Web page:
Site of the 2017 Australian Master of the Amateurs Tournament, the West Course of the Royal Melbourne Golf Club in Melbourne, Australia is a marvelous test of golf. In 2016, Golf Digest ranked the West Course No. 1 in Australia and No. 6 in the world!
One of the more challenging holes of Alister MacKenzie’s 1926 design, is the par-4 dogleg right 6th hole. Distance off the tee is not nearly as important as positioning for the execution of a precision uphill approach shot to a green that slopes from back left to front right. With the players facing dry and windy conditions, their approach shots, although landing on the green, often rolled down the slope and off the green, sometimes as far as 50 yards from the hole! Not only did this hole give the players fits, but it also gave new meaning to the phrase “down under.”
During the second round, an unusual situation occurred as one particular group played this hole. Charlie Dann, the eventual winner of the event, was first to play his approach shot to the green. After his ball landed in the middle of the green, it began to meander very slowly down the green. Eventually, his ball came to rest a couple of yards off the green in the fringe without rolling further down the slope. Second to play was Kevin Yuan. His approach shot also found the middle of the green and, it too, started on a slow journey down the green. Third to play was Andrew McCain who wasted no time in getting his ball airborne. Much to everyone’s surprise, his ball landed squarely on Kevin’s ball which was still inching its way down the green! The freak collision caused both balls to pop straight up into the air. After landing back on the green, the two balls slowly trickled into the fringe, coming to rest about a yard from Charlie’s ball.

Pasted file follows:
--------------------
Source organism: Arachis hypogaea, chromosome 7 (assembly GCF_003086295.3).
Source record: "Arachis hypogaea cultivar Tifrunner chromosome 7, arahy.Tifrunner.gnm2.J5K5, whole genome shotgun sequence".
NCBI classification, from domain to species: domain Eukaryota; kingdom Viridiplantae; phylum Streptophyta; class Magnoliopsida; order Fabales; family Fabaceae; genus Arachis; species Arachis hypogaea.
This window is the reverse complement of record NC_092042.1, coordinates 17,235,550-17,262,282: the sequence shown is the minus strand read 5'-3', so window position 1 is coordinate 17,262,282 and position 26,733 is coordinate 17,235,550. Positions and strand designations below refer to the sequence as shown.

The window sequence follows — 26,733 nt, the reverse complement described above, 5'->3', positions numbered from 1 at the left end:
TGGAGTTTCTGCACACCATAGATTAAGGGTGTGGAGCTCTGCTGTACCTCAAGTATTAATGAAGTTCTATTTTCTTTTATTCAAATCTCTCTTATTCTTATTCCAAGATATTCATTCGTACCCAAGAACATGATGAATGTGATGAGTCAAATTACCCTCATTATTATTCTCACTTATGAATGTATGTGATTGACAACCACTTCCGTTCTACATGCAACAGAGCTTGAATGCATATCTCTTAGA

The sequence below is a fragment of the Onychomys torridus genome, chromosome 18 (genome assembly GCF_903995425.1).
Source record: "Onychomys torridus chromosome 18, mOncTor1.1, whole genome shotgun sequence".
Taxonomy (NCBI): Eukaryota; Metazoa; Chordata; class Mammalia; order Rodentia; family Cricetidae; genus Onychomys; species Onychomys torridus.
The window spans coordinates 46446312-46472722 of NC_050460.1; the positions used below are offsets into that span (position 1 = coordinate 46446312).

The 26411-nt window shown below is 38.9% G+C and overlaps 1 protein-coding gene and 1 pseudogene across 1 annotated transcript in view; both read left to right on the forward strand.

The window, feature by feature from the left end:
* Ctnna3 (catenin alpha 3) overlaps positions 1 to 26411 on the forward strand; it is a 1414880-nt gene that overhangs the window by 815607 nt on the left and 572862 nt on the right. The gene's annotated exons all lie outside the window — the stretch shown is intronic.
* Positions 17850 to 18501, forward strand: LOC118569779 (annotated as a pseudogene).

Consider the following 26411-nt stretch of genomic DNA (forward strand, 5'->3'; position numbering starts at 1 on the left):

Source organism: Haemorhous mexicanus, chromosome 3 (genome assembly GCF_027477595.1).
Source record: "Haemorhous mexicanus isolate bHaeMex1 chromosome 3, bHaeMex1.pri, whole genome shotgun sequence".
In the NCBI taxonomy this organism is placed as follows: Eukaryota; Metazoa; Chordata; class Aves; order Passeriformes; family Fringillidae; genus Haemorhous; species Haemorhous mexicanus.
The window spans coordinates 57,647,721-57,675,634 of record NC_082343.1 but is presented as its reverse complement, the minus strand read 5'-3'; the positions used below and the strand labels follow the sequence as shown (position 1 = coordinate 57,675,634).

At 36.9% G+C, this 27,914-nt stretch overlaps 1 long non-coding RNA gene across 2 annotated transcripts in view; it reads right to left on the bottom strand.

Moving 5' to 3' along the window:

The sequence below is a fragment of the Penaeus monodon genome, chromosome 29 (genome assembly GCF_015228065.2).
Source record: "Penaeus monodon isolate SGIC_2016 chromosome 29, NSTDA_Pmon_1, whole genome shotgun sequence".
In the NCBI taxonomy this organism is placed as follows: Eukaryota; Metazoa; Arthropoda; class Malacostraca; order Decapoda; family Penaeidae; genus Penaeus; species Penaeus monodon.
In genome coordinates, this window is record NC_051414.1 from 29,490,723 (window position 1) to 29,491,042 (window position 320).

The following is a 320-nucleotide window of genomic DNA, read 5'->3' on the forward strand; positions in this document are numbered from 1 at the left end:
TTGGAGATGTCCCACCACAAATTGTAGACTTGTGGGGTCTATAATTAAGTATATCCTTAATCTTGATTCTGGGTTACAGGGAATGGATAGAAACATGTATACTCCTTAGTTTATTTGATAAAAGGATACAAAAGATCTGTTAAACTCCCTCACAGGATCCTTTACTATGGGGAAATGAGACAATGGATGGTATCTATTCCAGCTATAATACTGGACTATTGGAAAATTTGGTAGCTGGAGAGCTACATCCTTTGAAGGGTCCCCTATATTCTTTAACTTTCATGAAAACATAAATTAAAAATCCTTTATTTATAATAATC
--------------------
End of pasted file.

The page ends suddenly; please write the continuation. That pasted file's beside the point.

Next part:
For this situation, the applicable Rule is Rule 19-5b [Ball in Motion Deflected or Stopped by Another Ball in Motion] which states, in relevant part, “If a player’s ball in motion after a stroke other than on the putting green is deflected or stopped by another ball in motion after a stroke, the player must play his ball as it lies without penalty.” Thus, both Kevin and Andrew had to play their balls from where they came to rest off the green.
Now for some “what if” scenarios related to the foregoing:
What if Kevin’s ball had been at rest on the putting green when it was struck by Andrew’s ball? In that case, he would have to replace his ball on the putting surface, per Rule 18-5 [Ball at Rest Moved by Another Ball]. That Rule states, “If a ball in play and at rest is moved by another ball in motion after a stroke, the moved ball must be replaced.” What if Kevin was not certain of the spot where his ball had come to rest on the green? In that case, he would be required to replace his ball on the green in accordance with Rule 20-3c [Placing and Replacing: Spot Not Determinable], i.e., he would place his ball as near as possible to the estimated place where it lay, but not in a hazard.
What if either Kevin’s or Andrew’s ball had collided with and moved Charlie’s ball at rest in the fringe when they trickled off the green? In that case, Rule 18-5 [Ball at Rest Moved by Another Ball] would be the applicable Rule, and Charlie would be required to replace his ball. What if Charlie was not certain of the spot where his ball had come to rest in the fringe? In that case, he would be required to drop his ball in accordance with Rule 20-3c [Placing and Replacing: Spot Not Determinable], i.e., he would drop the ball as near as possible to the estimated place where it lay, but not in a hazard or on the putting green.
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